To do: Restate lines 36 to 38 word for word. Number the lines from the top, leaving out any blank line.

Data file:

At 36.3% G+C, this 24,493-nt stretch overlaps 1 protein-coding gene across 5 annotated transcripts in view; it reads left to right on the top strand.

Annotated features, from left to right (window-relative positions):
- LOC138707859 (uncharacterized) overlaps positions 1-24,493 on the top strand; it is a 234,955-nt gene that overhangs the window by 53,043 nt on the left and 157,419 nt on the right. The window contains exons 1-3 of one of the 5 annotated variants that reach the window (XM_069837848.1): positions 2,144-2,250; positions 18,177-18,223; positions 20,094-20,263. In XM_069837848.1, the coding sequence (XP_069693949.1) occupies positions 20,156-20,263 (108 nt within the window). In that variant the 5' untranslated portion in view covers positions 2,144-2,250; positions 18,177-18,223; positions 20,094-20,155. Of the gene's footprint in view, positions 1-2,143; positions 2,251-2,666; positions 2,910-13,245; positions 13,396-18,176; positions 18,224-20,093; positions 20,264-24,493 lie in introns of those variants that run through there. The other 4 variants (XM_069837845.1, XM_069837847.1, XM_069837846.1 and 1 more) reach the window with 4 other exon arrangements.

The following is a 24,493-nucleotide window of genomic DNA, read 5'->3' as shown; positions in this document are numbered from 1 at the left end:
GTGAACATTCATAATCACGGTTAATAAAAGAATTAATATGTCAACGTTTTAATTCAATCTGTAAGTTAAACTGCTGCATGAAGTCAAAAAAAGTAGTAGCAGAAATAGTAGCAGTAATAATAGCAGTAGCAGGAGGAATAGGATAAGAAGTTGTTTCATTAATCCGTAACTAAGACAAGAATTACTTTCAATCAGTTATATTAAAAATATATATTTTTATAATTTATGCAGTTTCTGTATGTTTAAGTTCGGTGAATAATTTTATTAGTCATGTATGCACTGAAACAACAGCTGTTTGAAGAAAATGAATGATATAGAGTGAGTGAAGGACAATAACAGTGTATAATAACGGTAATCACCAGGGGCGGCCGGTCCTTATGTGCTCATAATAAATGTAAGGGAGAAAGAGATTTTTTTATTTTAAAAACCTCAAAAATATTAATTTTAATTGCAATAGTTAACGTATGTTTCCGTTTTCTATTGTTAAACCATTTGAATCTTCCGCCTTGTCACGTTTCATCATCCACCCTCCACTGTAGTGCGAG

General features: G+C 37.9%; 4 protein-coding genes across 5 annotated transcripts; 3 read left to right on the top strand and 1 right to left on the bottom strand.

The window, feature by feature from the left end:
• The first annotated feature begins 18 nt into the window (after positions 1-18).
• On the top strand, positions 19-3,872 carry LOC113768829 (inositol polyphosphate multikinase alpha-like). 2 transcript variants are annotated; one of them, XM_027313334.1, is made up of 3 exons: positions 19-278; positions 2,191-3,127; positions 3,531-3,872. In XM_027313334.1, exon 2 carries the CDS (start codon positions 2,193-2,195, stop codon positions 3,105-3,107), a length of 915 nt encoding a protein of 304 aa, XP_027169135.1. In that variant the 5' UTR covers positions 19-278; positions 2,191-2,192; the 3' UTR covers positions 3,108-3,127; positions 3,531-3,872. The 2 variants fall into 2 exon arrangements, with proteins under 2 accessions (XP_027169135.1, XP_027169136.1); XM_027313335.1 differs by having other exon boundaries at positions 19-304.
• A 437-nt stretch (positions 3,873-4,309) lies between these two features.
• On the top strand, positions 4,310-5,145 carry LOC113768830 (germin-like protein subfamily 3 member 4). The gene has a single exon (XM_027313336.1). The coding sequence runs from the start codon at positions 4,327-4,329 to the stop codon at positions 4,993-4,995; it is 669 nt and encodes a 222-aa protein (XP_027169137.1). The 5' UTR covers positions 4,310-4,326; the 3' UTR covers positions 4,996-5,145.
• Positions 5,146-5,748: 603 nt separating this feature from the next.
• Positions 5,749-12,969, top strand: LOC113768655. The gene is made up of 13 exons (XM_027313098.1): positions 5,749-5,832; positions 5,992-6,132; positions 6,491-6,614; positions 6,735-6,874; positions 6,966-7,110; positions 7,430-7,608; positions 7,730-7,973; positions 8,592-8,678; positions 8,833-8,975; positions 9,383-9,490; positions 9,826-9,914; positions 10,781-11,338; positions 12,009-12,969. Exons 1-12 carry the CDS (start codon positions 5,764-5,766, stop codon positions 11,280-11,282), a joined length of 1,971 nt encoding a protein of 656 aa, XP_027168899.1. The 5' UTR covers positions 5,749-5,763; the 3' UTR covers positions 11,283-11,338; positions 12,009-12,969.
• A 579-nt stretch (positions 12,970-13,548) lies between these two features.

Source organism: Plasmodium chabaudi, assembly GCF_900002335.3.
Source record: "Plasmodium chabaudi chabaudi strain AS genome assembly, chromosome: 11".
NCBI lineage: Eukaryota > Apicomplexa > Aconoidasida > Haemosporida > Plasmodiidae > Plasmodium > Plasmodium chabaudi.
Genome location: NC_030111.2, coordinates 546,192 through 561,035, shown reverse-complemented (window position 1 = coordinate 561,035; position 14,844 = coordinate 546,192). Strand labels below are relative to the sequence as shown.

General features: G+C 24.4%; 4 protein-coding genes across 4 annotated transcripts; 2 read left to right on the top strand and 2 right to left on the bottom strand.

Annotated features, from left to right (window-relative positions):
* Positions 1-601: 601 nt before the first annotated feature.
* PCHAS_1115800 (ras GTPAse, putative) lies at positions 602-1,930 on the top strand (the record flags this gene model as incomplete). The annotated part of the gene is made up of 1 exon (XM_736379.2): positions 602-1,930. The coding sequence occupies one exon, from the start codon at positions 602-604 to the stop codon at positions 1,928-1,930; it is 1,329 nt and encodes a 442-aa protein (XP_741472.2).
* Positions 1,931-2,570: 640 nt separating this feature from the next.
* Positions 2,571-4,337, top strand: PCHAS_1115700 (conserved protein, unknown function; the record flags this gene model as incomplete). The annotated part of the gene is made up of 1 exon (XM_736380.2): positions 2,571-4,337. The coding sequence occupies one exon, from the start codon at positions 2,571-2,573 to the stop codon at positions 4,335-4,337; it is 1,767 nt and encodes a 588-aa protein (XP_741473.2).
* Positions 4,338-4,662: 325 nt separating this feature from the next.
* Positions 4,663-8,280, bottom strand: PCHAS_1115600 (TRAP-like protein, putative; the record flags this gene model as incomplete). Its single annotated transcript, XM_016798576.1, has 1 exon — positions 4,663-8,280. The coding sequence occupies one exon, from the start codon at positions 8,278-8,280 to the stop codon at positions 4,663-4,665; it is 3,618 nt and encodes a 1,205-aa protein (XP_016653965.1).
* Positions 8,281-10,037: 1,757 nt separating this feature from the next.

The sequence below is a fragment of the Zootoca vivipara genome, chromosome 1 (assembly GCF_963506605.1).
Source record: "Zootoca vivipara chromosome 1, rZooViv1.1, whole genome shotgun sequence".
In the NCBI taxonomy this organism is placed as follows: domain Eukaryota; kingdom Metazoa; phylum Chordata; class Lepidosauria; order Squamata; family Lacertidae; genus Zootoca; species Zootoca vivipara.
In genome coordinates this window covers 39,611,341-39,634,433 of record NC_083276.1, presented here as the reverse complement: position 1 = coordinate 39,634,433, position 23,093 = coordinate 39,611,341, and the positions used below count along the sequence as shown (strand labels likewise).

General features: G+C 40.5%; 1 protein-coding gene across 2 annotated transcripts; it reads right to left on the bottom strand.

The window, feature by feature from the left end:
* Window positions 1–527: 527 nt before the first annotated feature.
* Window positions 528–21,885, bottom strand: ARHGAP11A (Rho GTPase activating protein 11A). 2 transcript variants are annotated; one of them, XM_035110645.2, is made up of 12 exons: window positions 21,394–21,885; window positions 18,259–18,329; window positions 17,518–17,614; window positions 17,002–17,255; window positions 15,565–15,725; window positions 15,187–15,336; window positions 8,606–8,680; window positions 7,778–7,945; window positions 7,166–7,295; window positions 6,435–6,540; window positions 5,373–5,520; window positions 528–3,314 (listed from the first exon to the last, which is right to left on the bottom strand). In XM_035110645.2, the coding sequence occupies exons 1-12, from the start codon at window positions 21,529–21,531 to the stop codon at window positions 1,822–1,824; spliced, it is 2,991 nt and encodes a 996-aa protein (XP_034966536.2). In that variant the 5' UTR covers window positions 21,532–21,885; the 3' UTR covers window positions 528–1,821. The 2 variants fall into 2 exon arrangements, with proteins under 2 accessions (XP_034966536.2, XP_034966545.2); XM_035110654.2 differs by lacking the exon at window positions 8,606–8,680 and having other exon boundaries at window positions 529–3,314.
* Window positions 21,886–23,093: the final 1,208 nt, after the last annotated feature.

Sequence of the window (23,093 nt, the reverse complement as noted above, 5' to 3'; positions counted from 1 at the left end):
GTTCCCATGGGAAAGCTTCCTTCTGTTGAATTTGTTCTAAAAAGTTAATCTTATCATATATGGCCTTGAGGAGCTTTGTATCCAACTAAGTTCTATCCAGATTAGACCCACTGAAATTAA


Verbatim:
* Window positions 21,886–23,093: the final 1,208 nt, after the last annotated feature.

Sequence of the window (23,093 nt, the reverse complement as noted above, 5' to 3'; positions counted from 1 at the left end):
GTTCCCATGGGAAAGCTTCCTTCTGTTGAATTTGTTCTAAAAAGTTAATCTTATCATATATGGCCTTGAGGAGCTTTGTATCCAACTAAGTTCTATCCAGATTAGACCCACTGAAATTAA